Adult stem cells not as versatile as embryonic stem cells, say scientists

March 18, 2002

Brussels, 15 March 2002

Hopes that research on embryonic stem cells can be abandoned in favour of adult stem cells may be unfounded, according to new study results from scientists in the UK and the USA.

Two research groups led by Austin Smith of the University of Edinburgh, UK, and Edward Scott from the University of Florida, USA, have revealed that adult stem cells which appear able to form a diverse range of new tissues may in fact be combining with other cells to form abnormal hybrids. They say that the material created by this process of fusion could be mistaken for new tissue.

The Edinburgh and Florida teams grew adult neural and blood stem cells along with embryonic stem cells. Both groups found that both the neural and blood stem cells seemed to have reverted back to the basic, 'unspecialised' state of the cells alongside them. But it was found upon closer examination that they had in fact simply fused with the embryonic stem cells, and the new cells had twice the amount of chromosomes, or genetic material, as ordinary ones. The effect these hybrid cells could have if introduced into humans is unknown.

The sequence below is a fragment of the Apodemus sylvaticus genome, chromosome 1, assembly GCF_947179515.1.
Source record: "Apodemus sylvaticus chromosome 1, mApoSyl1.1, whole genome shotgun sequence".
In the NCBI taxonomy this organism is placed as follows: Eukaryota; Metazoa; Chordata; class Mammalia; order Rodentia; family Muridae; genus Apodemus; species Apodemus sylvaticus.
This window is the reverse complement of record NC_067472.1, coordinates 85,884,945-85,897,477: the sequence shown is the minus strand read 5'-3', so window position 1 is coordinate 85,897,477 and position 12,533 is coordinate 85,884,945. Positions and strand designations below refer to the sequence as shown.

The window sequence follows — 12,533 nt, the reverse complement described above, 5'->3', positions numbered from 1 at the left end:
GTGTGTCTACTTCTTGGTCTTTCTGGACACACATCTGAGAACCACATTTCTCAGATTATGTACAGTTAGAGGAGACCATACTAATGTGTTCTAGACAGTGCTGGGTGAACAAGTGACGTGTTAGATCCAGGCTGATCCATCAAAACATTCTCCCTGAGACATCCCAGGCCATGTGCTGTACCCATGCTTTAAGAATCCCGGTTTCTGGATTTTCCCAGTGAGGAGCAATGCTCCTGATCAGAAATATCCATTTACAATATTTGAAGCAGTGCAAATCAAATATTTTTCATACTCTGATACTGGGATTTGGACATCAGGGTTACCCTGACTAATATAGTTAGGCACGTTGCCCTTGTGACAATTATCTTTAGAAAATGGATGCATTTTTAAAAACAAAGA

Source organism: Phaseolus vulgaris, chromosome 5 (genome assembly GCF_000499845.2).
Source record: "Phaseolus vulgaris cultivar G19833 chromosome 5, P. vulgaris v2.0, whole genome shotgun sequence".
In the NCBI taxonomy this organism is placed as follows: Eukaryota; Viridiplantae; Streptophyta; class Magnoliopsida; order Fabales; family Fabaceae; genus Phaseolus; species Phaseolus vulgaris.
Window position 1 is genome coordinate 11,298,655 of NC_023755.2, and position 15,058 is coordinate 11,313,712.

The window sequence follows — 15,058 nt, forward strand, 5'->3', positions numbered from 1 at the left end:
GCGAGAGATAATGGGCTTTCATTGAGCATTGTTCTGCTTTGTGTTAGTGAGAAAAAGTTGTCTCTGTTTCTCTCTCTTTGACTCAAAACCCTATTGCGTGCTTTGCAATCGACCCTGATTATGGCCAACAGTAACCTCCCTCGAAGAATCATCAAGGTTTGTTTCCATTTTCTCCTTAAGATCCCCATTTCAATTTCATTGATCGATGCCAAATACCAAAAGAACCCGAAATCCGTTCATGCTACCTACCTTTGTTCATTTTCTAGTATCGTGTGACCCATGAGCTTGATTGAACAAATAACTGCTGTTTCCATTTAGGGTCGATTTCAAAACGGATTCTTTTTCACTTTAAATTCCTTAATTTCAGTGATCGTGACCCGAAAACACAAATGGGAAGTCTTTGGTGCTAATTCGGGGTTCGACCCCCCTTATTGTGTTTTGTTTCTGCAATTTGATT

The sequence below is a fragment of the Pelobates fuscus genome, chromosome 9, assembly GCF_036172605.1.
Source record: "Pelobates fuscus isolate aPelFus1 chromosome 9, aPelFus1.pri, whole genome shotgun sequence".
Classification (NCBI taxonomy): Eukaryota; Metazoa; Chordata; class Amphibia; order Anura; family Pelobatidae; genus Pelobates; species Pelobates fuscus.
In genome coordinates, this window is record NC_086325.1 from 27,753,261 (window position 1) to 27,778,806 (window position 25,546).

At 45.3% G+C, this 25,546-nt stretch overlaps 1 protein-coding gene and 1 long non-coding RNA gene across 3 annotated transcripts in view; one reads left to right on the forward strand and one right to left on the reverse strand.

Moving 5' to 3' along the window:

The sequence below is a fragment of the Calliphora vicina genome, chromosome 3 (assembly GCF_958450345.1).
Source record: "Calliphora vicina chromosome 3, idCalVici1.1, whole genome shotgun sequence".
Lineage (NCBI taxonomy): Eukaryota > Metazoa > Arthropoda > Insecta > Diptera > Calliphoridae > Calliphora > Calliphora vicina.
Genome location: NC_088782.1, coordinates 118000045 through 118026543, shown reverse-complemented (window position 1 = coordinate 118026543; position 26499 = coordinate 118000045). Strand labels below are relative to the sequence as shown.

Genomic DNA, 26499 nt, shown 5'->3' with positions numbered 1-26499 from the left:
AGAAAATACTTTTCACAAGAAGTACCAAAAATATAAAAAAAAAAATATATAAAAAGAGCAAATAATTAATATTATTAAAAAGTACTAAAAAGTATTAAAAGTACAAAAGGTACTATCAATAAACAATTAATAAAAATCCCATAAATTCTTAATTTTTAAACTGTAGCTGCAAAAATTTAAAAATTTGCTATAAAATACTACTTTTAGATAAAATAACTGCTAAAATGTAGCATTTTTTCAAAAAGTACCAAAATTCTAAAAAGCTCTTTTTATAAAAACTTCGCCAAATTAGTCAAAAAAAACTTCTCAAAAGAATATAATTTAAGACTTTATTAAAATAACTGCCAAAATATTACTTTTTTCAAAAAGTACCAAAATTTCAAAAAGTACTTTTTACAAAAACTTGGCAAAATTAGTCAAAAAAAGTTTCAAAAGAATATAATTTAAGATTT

Professor Smith told the BBC: 'If nothing else, our study indicates that calls for a halt to embryonic stem cell research are not scientifically justified.'

Although experts disagree on the significance of the findings, they represent a blow to those who oppose the use of embryonic material for research purposes and who claim that adult stem cells show such versatility that there is no need to harvest such cells from embryos.

CORDIS RTD-NEWS/© European Communities, 2001

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